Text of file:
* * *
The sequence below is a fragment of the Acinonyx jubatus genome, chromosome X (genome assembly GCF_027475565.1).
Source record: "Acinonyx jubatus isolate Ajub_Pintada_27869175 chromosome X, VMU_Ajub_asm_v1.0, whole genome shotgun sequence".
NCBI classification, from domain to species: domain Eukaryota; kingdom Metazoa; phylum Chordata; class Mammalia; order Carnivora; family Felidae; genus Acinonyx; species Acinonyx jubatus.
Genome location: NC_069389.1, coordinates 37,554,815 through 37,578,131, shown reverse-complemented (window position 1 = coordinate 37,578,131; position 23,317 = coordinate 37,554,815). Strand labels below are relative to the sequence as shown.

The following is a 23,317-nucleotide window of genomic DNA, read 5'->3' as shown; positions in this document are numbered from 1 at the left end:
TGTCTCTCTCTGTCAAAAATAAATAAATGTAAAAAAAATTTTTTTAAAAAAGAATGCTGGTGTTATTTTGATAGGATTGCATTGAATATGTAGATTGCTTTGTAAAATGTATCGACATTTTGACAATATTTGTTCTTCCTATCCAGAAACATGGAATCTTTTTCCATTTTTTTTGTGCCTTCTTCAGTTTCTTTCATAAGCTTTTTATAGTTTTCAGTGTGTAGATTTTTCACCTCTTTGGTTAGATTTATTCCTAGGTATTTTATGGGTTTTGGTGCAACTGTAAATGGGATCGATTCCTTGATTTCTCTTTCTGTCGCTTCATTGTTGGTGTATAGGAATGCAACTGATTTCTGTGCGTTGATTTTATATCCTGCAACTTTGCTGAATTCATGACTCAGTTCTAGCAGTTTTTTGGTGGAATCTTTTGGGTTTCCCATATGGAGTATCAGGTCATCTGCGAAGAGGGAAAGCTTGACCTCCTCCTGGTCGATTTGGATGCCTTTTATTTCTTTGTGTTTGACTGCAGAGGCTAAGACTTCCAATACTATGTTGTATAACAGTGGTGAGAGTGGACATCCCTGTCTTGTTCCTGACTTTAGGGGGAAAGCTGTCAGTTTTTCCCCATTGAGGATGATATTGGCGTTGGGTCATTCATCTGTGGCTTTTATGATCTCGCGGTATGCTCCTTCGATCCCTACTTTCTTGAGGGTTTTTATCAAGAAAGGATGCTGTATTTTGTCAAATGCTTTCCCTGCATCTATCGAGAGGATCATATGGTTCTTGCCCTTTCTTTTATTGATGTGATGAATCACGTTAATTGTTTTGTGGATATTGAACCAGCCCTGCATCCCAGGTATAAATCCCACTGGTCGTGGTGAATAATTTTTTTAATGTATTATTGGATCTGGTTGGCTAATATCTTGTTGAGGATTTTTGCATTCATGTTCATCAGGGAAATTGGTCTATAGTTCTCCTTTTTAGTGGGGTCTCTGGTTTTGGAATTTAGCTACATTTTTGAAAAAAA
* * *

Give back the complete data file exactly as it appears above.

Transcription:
The sequence below is a fragment of the Acinonyx jubatus genome, chromosome X (genome assembly GCF_027475565.1).
Source record: "Acinonyx jubatus isolate Ajub_Pintada_27869175 chromosome X, VMU_Ajub_asm_v1.0, whole genome shotgun sequence".
NCBI classification, from domain to species: domain Eukaryota; kingdom Metazoa; phylum Chordata; class Mammalia; order Carnivora; family Felidae; genus Acinonyx; species Acinonyx jubatus.
Genome location: NC_069389.1, coordinates 37,554,815 through 37,578,131, shown reverse-complemented (window position 1 = coordinate 37,578,131; position 23,317 = coordinate 37,554,815). Strand labels below are relative to the sequence as shown.

The following is a 23,317-nucleotide window of genomic DNA, read 5'->3' as shown; positions in this document are numbered from 1 at the left end:
TGTCTCTCTCTGTCAAAAATAAATAAATGTAAAAAAAATTTTTTTAAAAAAGAATGCTGGTGTTATTTTGATAGGATTGCATTGAATATGTAGATTGCTTTGTAAAATGTATCGACATTTTGACAATATTTGTTCTTCCTATCCAGAAACATGGAATCTTTTTCCATTTTTTTTGTGCCTTCTTCAGTTTCTTTCATAAGCTTTTTATAGTTTTCAGTGTGTAGATTTTTCACCTCTTTGGTTAGATTTATTCCTAGGTATTTTATGGGTTTTGGTGCAACTGTAAATGGGATCGATTCCTTGATTTCTCTTTCTGTCGCTTCATTGTTGGTGTATAGGAATGCAACTGATTTCTGTGCGTTGATTTTATATCCTGCAACTTTGCTGAATTCATGACTCAGTTCTAGCAGTTTTTTGGTGGAATCTTTTGGGTTTCCCATATGGAGTATCAGGTCATCTGCGAAGAGGGAAAGCTTGACCTCCTCCTGGTCGATTTGGATGCCTTTTATTTCTTTGTGTTTGACTGCAGAGGCTAAGACTTCCAATACTATGTTGTATAACAGTGGTGAGAGTGGACATCCCTGTCTTGTTCCTGACTTTAGGGGGAAAGCTGTCAGTTTTTCCCCATTGAGGATGATATTGGCGTTGGGTCATTCATCTGTGGCTTTTATGATCTCGCGGTATGCTCCTTCGATCCCTACTTTCTTGAGGGTTTTTATCAAGAAAGGATGCTGTATTTTGTCAAATGCTTTCCCTGCATCTATCGAGAGGATCATATGGTTCTTGCCCTTTCTTTTATTGATGTGATGAATCACGTTAATTGTTTTGTGGATATTGAACCAGCCCTGCATCCCAGGTATAAATCCCACTGGTCGTGGTGAATAATTTTTTTAATGTATTATTGGATCTGGTTGGCTAATATCTTGTTGAGGATTTTTGCATTCATGTTCATCAGGGAAATTGGTCTATAGTTCTCCTTTTTAGTGGGGTCTCTGGTTTTGGAATTTAGCTACATTTTTGAAAAAAA